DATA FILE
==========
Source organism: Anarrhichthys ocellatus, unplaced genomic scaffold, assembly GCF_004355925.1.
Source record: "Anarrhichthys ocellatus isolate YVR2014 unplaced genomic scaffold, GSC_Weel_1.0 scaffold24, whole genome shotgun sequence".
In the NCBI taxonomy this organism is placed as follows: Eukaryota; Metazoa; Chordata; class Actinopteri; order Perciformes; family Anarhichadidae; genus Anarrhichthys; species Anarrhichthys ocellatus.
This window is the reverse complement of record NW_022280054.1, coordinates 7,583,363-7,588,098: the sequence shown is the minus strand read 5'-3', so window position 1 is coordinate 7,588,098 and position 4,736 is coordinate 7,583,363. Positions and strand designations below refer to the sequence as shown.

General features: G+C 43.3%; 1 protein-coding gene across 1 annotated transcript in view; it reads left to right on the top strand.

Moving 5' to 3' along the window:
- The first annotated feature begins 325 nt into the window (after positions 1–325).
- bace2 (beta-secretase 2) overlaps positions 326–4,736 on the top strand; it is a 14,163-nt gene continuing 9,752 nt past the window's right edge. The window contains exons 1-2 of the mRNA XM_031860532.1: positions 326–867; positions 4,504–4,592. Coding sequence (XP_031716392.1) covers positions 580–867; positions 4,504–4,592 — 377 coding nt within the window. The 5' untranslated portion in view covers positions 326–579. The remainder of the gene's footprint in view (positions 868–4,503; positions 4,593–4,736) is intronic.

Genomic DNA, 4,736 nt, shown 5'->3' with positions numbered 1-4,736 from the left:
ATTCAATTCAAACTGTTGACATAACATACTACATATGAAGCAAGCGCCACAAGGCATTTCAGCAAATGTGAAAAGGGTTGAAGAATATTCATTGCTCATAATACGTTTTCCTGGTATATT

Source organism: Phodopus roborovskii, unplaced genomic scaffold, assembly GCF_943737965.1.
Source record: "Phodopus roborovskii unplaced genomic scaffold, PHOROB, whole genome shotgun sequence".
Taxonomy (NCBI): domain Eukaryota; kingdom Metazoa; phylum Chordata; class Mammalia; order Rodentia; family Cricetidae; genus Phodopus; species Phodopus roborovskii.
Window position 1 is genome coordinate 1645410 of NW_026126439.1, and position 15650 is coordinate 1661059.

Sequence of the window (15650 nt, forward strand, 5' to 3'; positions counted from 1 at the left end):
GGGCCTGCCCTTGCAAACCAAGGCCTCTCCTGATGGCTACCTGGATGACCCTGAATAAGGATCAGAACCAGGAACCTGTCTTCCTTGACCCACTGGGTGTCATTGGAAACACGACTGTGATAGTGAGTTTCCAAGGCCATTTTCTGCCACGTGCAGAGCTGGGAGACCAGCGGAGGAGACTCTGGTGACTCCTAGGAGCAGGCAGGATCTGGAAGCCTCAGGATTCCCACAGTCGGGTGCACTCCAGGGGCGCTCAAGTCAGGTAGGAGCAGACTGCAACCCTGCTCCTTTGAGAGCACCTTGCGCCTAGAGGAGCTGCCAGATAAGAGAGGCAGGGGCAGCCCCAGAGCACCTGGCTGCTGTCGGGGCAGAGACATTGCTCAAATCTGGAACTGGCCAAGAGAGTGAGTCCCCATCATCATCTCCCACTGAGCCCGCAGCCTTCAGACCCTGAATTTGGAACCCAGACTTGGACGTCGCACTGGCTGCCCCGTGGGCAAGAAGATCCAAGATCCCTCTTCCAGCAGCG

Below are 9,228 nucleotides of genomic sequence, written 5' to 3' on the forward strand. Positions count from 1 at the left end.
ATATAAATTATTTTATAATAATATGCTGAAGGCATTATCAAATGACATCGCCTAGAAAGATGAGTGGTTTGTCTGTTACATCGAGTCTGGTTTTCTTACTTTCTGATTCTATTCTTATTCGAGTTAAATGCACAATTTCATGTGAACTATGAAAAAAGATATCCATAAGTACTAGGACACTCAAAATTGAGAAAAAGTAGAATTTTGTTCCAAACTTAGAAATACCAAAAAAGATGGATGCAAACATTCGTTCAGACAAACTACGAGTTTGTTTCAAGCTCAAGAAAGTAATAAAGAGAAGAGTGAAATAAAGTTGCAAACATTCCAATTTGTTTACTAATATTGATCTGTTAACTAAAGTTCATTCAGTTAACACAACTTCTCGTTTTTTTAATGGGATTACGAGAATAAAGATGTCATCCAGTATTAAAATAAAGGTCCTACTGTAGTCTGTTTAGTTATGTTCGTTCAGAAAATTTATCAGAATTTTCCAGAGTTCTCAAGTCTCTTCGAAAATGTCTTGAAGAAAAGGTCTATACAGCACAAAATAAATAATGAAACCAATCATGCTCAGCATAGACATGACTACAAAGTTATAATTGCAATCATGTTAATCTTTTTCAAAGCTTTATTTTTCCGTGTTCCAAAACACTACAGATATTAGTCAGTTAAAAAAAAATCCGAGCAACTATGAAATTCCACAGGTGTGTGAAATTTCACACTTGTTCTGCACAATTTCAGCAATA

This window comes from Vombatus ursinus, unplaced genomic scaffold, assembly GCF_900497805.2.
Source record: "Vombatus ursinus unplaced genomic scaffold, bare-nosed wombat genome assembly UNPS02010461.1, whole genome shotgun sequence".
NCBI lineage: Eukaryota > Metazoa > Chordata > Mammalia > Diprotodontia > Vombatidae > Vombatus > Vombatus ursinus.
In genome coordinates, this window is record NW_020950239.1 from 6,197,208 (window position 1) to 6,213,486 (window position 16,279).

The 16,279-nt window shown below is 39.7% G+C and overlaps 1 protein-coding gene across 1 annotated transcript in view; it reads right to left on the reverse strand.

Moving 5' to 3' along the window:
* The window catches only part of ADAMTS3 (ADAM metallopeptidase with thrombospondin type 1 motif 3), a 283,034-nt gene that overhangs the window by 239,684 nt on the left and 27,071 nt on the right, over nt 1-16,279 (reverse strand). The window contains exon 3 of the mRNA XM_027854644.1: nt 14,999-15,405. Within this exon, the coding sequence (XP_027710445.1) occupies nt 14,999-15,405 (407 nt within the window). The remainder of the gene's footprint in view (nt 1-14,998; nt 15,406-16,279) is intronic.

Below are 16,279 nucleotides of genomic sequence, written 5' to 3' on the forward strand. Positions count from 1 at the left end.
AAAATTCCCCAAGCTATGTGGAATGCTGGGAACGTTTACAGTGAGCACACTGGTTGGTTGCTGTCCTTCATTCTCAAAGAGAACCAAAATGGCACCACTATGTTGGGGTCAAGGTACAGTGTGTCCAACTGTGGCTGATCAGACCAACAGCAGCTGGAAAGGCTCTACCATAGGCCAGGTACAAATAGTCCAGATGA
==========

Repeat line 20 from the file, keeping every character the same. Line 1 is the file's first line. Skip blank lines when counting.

Source record: "Vombatus ursinus unplaced genomic scaffold, bare-nosed wombat genome assembly UNPS02010461.1, whole genome shotgun sequence".